Tuesday, November 1, 2011

Inside the SME Credit Crisis and Private Shark Loans

Recently the SMEs (Small-and-Medium-sized Enterprises) credit crisis in China Wenzhou city has brought concerns to the financial markets. This article shall outline the whole picture of the problem and what measures have been taken to rectify this private market credit crisis.

(1) How can this credit crisis occur for SMEs?

As we already mentioned in our earlier article: Why PBoC Prefers Reserve Requirement Ratio (RRR) Hikes, excessive RRR hikes can only invite banks to lend most of their money to SOEs (State-owned Enterprises) with more political sway, organizations with political connections or enterprises supported by the government. In addition, the current negative real deposit rate policy also encourage the wealthy in China to lend their savings to SMEs at annual rates starting at least 36% rather than just putting their money into banks that can only generate negative returns. These policies generate a simple demand and supply rule in the credit market that makes borrowing money from normal Chinese banks difficult and forces SMEs to get urgent loans from private lenders instead.

As the private lending market develops, a phenomenon called "Everybody Lending" (in Chinese: 人人貸) occurs throughout China, particularly in Wenzhou city where people commonly name it as the "Birthplace of China entrepreneurship". Wenzhou in Zhejiang province is in fact one of the richest cities in China (being ranked number 3 in disposable income per capita), is usually the "weathercock" of Chinese economy and now becomes the centre of private lending crisis. A lot of so-called private investment companies have then been established there which are actually shark loan business operators (or back door lending facilities). Around 89% of individuals or families, and 59% of firms in Wenzhou have participated in such "private loan" schemes offering annual interest rate over 36% or even up to tripple digits to SMEs. This civil usury phenomenon, however, is not unique in Wenzhou. Similar crisis also exists in Xiamen, Shenzhen, Zhejiang, Jiangsu, Fujian, Henan and Inner Mongolia etc. We can say these Chinese people have just got lured into Ponzi schemes and eventually become loan sharks, although they are mostly illegal. It is also reported that even government officials have involved in lending money to private loan sharks. These illegal loan shark businesses are funded or supported by government officials, and some of them may even be operated as a kind of bribery.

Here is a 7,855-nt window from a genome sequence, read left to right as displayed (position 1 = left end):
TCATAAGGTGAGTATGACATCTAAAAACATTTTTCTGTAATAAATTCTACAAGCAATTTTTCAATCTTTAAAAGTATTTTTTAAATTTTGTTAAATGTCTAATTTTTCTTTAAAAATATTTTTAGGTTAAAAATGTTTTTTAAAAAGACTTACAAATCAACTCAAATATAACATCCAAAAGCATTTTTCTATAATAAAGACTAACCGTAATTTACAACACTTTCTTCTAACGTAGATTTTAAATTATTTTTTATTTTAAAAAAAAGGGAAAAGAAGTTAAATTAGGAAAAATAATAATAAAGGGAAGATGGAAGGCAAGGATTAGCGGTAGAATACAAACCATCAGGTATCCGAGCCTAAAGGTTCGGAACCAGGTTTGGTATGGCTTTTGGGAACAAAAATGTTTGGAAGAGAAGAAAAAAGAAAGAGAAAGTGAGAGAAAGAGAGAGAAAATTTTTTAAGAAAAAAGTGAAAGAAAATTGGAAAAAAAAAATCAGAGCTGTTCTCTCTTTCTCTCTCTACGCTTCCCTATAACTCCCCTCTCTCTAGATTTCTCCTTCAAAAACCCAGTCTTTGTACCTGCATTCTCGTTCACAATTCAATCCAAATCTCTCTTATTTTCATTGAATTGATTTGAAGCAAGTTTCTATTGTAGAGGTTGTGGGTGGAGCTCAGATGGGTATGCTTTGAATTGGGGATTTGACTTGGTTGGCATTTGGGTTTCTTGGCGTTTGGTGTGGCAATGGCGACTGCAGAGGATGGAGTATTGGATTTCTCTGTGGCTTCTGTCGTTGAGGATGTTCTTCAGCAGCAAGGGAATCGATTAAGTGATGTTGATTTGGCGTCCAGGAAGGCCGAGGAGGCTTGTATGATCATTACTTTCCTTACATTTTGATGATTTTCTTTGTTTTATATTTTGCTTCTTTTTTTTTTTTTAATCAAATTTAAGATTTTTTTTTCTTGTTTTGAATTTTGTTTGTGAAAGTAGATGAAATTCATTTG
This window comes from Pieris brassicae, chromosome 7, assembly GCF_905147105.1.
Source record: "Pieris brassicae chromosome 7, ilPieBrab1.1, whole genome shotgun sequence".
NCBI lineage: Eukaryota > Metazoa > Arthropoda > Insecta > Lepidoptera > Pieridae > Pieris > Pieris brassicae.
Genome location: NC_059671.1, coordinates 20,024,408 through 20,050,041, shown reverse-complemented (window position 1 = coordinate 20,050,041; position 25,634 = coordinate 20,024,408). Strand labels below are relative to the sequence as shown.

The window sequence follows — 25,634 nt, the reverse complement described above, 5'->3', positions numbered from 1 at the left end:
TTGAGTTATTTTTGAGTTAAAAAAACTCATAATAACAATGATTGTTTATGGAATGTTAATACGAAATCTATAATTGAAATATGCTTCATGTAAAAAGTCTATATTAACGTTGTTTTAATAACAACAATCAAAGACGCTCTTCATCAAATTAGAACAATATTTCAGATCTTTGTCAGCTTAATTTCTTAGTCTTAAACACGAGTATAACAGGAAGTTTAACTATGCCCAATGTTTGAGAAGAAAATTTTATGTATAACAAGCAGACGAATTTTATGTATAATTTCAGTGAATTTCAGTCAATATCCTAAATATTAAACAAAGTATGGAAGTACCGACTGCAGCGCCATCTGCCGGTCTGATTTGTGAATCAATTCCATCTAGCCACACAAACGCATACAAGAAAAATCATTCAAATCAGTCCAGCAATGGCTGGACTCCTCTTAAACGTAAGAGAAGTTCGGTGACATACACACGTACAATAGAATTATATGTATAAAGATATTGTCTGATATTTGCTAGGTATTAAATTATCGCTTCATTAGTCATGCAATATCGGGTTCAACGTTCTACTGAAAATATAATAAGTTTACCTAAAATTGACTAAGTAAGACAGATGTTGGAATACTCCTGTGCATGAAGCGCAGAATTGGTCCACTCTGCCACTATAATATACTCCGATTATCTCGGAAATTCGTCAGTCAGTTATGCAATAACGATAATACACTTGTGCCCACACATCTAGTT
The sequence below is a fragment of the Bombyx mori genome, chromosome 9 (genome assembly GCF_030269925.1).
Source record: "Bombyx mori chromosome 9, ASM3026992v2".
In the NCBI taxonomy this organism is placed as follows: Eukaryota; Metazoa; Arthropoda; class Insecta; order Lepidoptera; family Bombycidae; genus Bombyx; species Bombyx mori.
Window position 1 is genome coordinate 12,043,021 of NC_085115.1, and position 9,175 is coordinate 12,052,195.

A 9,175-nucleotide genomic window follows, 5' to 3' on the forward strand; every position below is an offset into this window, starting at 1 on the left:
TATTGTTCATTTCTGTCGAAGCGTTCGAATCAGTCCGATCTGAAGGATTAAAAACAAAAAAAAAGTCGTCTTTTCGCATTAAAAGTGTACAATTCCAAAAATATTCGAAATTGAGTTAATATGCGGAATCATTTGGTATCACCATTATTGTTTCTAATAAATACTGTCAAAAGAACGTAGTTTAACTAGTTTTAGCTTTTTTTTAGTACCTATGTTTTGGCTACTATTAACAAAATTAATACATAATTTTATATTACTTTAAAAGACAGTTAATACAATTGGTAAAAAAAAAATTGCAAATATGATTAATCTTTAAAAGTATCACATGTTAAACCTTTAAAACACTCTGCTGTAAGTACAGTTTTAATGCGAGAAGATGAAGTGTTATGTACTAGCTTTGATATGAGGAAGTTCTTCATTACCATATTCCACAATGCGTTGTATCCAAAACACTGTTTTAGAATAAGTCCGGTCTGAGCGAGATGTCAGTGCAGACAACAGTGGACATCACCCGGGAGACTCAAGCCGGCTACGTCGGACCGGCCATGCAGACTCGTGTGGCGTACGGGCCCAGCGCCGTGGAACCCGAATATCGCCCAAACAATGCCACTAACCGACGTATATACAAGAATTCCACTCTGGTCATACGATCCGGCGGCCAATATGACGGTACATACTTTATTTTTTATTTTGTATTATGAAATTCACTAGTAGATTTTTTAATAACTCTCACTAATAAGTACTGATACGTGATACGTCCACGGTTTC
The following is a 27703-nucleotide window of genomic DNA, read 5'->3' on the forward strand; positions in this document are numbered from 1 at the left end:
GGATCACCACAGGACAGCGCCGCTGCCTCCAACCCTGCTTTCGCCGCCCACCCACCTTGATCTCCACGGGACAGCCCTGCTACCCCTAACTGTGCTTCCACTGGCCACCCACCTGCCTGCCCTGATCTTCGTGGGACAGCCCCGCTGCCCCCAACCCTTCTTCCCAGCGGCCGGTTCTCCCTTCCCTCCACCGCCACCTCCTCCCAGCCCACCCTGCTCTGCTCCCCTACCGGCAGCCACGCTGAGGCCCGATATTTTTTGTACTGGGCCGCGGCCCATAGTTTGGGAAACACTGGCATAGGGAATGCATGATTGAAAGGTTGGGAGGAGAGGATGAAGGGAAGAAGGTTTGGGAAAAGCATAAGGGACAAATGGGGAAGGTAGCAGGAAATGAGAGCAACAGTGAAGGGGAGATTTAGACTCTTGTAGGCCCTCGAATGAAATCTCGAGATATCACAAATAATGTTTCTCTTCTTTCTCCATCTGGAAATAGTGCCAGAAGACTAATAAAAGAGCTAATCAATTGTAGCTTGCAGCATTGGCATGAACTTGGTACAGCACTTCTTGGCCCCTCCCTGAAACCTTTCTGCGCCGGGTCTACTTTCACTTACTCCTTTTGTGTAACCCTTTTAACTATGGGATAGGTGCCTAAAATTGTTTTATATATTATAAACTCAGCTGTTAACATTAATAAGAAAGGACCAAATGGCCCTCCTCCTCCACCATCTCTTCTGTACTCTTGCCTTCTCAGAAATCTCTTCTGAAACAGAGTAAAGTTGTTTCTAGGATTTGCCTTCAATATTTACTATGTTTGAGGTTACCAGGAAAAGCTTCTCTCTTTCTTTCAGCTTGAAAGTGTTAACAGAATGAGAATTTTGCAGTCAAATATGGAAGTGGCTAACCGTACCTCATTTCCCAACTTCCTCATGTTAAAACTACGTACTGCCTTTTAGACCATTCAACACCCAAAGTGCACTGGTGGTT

As the illegal underground lending market continues to develop, property market in China has also been heavily funded by shark loans, again because the whole property sector has difficulty in borrowing money from normal Chinese banks (reference: No More Loose Monetary Policy in China. Some SMEs even stopped their original export business and became loan sharks for the higher return in property market, thus creating a larger speculative bubble.